President Trump cancelled the military parade on Friday and blamed local D.C. politicians for wanting a price “so ridiculously high.”
The local politicians who run Washington, D.C. (poorly) know a windfall when they see it. When asked to give us a price for holding a great celebratory military parade, they wanted a number so ridiculously high that I cancelled it. Never let someone hold you up! I will instead…— Donald J. Trump (@realDonaldTrump) August 17, 2018
The president said he will lower costs by attending a parade at Andrews Air Force Base and Paris’ military parade. The savings could go toward more fighter jets, Mr. Trump said.
….attend the big parade already scheduled at Andrews Air Force Base on a different date, & go to the Paris parade, celebrating the end of the War, on November 11th. Maybe we will do something next year in D.C. when the cost comes WAY DOWN. Now we can buy some more jet fighters!— Donald J. Trump (@realDonaldTrump) August 17, 2018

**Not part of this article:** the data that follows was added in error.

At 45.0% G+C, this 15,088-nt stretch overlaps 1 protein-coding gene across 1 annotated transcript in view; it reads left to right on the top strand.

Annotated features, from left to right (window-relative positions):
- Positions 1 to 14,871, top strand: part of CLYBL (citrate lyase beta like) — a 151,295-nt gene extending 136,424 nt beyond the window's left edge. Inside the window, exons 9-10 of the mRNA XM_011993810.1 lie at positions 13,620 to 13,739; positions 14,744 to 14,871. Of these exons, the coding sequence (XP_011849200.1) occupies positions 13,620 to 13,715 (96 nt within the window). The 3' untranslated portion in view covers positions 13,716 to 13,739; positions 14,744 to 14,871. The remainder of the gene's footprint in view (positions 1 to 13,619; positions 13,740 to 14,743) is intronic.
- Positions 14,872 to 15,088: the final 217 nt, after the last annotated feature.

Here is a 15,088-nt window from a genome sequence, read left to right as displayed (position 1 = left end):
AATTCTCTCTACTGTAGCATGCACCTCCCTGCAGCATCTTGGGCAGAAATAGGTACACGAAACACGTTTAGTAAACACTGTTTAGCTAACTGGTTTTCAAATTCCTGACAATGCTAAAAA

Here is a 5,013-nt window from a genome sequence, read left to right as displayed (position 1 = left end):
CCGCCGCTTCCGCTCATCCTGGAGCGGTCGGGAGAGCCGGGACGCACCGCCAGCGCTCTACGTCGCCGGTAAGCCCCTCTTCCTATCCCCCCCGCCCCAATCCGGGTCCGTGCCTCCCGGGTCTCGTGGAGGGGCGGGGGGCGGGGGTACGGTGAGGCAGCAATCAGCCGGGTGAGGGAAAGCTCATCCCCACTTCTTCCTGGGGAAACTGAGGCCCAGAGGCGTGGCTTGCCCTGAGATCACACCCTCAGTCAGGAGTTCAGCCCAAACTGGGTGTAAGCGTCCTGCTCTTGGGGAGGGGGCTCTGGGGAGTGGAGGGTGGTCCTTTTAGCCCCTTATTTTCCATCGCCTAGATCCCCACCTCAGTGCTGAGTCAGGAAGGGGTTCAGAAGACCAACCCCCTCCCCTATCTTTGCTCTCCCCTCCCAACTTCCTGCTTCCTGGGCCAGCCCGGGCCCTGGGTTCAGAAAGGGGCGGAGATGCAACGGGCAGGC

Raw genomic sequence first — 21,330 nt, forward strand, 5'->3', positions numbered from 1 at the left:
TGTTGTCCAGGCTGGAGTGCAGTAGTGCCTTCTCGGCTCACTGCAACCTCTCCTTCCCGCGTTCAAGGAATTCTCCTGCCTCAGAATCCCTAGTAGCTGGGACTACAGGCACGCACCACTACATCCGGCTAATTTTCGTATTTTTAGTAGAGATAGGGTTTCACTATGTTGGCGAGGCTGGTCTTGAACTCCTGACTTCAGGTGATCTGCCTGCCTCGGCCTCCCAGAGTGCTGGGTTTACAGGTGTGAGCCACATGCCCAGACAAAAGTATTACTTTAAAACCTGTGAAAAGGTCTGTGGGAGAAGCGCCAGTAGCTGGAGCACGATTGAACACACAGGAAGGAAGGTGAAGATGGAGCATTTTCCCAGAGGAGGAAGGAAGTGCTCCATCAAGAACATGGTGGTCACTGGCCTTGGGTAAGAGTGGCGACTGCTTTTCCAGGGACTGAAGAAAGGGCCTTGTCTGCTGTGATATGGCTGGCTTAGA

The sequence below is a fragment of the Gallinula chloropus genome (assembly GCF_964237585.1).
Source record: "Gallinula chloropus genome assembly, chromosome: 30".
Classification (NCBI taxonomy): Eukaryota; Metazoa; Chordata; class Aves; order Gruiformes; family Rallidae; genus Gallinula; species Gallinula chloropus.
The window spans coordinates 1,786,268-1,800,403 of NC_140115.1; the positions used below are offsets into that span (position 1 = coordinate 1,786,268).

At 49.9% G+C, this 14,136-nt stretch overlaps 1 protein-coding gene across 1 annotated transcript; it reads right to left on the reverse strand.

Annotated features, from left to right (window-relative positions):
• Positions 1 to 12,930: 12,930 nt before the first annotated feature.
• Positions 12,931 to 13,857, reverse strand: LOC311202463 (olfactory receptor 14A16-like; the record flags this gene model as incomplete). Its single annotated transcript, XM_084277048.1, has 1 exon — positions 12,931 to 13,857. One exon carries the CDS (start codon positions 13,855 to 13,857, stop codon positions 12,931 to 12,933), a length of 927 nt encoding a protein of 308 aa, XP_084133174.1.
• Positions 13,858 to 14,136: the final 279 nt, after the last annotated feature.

On Thursday, the Pentagon announced the Veterans Day parade was postponed until 2019.
Earlier in the day, CNBC released a report that said the parade could cost $92 million. Initial estimates had the price tag at $12 million. Secretary of Defense James N. Mattis denied that report and said he has not seen the full cost estimate for the event.
“I have not seen an estimate for $92 million,” Mr. Mattis told AP reporters, “Whoever told you that is probably smoking something that’s illegal in my state but not in most states.”
The American Legion called on the president to cancel the parade Thursday night after the exuberant price tag was reported.
“The American Legion appreciates that our President wants to show in a dramatic fashion our nation’s support for our troops,” National Commander of The American Legion Denise Rohan said in a statement. “However, until such time as we can celebrate victory in the War on Terrorism and bring our military home, we think the parade money would be better spent fully funding the Department of Veteran Affairs and giving our troops and their families the best care possible.”
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